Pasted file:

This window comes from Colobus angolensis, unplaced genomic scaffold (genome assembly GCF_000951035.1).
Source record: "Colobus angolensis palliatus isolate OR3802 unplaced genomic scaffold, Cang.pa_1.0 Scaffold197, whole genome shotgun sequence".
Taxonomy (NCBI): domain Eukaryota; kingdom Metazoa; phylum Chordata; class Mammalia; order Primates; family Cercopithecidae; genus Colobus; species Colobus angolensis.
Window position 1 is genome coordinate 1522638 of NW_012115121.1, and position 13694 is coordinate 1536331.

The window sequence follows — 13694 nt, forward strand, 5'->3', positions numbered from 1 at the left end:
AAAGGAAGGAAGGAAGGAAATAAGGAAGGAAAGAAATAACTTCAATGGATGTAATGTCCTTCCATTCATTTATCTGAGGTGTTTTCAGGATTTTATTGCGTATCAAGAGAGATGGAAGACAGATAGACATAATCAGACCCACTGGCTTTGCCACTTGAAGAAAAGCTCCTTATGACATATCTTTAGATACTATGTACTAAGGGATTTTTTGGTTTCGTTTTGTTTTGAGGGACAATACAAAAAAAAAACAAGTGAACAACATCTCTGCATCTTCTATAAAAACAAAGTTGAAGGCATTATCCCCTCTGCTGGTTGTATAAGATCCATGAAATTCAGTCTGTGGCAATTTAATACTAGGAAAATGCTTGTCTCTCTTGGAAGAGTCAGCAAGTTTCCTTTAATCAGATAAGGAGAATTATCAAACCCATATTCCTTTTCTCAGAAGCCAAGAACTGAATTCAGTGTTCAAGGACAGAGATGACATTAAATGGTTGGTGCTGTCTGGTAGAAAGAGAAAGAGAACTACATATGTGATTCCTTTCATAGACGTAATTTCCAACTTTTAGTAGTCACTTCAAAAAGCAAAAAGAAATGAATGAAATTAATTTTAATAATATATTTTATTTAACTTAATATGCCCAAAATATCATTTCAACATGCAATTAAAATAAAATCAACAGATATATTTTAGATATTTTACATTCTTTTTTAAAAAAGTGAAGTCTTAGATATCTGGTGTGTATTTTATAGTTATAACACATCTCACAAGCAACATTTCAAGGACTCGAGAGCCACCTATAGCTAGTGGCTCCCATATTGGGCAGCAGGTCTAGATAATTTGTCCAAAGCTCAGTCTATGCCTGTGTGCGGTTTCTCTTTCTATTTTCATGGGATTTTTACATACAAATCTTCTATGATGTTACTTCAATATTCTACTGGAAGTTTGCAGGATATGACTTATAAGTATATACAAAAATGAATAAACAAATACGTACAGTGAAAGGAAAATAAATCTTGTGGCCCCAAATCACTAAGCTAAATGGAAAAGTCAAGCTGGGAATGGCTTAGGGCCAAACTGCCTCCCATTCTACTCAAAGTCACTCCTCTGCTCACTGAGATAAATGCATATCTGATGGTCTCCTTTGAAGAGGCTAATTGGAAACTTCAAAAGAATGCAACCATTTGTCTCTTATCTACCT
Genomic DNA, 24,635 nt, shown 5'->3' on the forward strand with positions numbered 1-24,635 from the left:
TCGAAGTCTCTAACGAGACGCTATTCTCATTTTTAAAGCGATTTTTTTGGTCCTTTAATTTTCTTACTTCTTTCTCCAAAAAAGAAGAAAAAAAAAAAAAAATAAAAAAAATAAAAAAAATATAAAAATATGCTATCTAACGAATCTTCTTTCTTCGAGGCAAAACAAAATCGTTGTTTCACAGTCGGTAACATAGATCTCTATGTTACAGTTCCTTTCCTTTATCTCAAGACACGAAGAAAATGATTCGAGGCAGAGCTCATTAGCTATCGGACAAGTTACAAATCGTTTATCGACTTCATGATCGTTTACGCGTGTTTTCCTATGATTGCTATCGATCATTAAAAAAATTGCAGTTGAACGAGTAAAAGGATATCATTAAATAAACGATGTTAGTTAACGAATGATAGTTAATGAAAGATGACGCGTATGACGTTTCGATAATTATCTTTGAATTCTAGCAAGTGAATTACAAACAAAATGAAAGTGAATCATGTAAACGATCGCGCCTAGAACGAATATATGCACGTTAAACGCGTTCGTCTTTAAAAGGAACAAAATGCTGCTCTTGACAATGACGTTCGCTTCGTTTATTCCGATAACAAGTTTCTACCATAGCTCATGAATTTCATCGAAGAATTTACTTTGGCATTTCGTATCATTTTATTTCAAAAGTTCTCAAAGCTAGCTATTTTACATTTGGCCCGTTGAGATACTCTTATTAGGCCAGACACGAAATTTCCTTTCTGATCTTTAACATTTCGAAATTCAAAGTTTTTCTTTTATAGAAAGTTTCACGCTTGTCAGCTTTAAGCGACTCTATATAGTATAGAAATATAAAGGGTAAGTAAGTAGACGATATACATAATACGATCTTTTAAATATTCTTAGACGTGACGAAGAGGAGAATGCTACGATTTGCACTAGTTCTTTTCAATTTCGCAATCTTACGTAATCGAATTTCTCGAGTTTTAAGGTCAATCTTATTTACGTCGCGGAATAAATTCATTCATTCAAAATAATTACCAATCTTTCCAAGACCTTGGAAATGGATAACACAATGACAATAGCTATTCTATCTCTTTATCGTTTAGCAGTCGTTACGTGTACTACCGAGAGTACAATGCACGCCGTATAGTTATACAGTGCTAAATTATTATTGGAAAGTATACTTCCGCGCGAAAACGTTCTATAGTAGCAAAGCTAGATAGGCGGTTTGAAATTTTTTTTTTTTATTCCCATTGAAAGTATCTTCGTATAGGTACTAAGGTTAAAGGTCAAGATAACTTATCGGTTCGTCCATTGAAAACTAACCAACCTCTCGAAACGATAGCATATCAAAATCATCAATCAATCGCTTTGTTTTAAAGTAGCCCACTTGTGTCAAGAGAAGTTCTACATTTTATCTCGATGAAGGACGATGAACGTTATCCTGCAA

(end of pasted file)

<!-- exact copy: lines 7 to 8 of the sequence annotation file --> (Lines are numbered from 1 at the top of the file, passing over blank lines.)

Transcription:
Genomic DNA, 24,635 nt, shown 5'->3' on the forward strand with positions numbered 1-24,635 from the left:
TCGAAGTCTCTAACGAGACGCTATTCTCATTTTTAAAGCGATTTTTTTGGTCCTTTAATTTTCTTACTTCTTTCTCCAAAAAAGAAGAAAAAAAAAAAAAAATAAAAAAAATAAAAAAAATATAAAAATATGCTATCTAACGAATCTTCTTTCTTCGAGGCAAAACAAAATCGTTGTTTCACAGTCGGTAACATAGATCTCTATGTTACAGTTCCTTTCCTTTATCTCAAGACACGAAGAAAATGATTCGAGGCAGAGCTCATTAGCTATCGGACAAGTTACAAATCGTTTATCGACTTCATGATCGTTTACGCGTGTTTTCCTATGATTGCTATCGATCATTAAAAAAATTGCAGTTGAACGAGTAAAAGGATATCATTAAATAAACGATGTTAGTTAACGAATGATAGTTAATGAAAGATGACGCGTATGACGTTTCGATAATTATCTTTGAATTCTAGCAAGTGAATTACAAACAAAATGAAAGTGAATCATGTAAACGATCGCGCCTAGAACGAATATATGCACGTTAAACGCGTTCGTCTTTAAAAGGAACAAAATGCTGCTCTTGACAATGACGTTCGCTTCGTTTATTCCGATAACAAGTTTCTACCATAGCTCATGAATTTCATCGAAGAATTTACTTTGGCATTTCGTATCATTTTATTTCAAAAGTTCTCAAAGCTAGCTATTTTACATTTGGCCCGTTGAGATACTCTTATTAGGCCAGACACGAAATTTCCTTTCTGATCTTTAACATTTCGAAATTCAAAGTTTTTCTTTTATAGAAAGTTTCACGCTTGTCAGCTTTAAGCGACTCTATATAGTATAGAAATATAAAGGGTAAGTAAGTAGACGATATACATAATACGATCTTTTAAATATTCTTAGACGTGACGAAGAGGAGAATGCTACGATTTGCACTAGTTCTTTTCAATTTCGCAATCTTACGTAATCGAATTTCTCGAGTTTTAAGGTCAATCTTATTTACGTCGCGGAATAAATTCATTCATTCAAAATAATTACCAATCTTTCCAAGACCTTGGAAATGGATAACACAATGACAATAGCTATTCTATCTCTTTATCGTTTAGCAGTCGTTACGTGTACTACCGAGAGTACAATGCACGCCGTATAGTTATACAGTGCTAAATTATTATTGGAAAGTATACTTCCGCGCGAAAACGTTCTATAGTAGCAAAGCTAGATAGGCGGTTTGAAATTTTTTTTTTTTATTCCCATTGAAAGTATCTTCGTATAGGTACTAAGGTTAAAGGTCAAGATAACTTATCGGTTCGTCCATTGAAAACTAACCAACCTCTCGAAACGATAGCATATCAAAATCATCAATCAATCGCTTTGTTTTAAAGTAGCCCACTTGTGTCAAGAGAAGTTCTACATTTTATCTCGATGAAGGACGATGAACGTTATCCTGCAA